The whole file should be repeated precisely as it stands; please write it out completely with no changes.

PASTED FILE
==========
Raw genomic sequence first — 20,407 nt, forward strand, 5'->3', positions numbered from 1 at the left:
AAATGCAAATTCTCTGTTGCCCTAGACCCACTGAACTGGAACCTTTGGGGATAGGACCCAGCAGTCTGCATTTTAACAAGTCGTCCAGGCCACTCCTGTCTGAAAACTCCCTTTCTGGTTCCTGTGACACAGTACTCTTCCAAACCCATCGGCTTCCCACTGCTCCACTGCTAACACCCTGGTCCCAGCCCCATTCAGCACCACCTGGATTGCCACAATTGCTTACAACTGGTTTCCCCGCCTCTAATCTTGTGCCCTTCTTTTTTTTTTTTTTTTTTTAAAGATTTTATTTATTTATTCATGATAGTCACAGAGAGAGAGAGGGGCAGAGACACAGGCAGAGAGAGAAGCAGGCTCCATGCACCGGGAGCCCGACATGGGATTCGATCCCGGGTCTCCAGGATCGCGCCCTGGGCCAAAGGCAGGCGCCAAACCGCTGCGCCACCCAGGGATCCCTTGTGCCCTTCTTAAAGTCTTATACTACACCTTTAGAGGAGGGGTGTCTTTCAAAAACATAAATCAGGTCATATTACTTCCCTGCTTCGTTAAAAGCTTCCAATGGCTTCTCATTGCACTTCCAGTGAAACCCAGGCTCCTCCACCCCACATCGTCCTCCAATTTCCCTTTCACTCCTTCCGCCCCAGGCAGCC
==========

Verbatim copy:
Raw genomic sequence first — 20,407 nt, forward strand, 5'->3', positions numbered from 1 at the left:
AAATGCAAATTCTCTGTTGCCCTAGACCCACTGAACTGGAACCTTTGGGGATAGGACCCAGCAGTCTGCATTTTAACAAGTCGTCCAGGCCACTCCTGTCTGAAAACTCCCTTTCTGGTTCCTGTGACACAGTACTCTTCCAAACCCATCGGCTTCCCACTGCTCCACTGCTAACACCCTGGTCCCAGCCCCATTCAGCACCACCTGGATTGCCACAATTGCTTACAACTGGTTTCCCCGCCTCTAATCTTGTGCCCTTCTTTTTTTTTTTTTTTTTTTAAAGATTTTATTTATTTATTCATGATAGTCACAGAGAGAGAGAGGGGCAGAGACACAGGCAGAGAGAGAAGCAGGCTCCATGCACCGGGAGCCCGACATGGGATTCGATCCCGGGTCTCCAGGATCGCGCCCTGGGCCAAAGGCAGGCGCCAAACCGCTGCGCCACCCAGGGATCCCTTGTGCCCTTCTTAAAGTCTTATACTACACCTTTAGAGGAGGGGTGTCTTTCAAAAACATAAATCAGGTCATATTACTTCCCTGCTTCGTTAAAAGCTTCCAATGGCTTCTCATTGCACTTCCAGTGAAACCCAGGCTCCTCCACCCCACATCGTCCTCCAATTTCCCTTTCACTCCTTCCGCCCCAGGCAGCC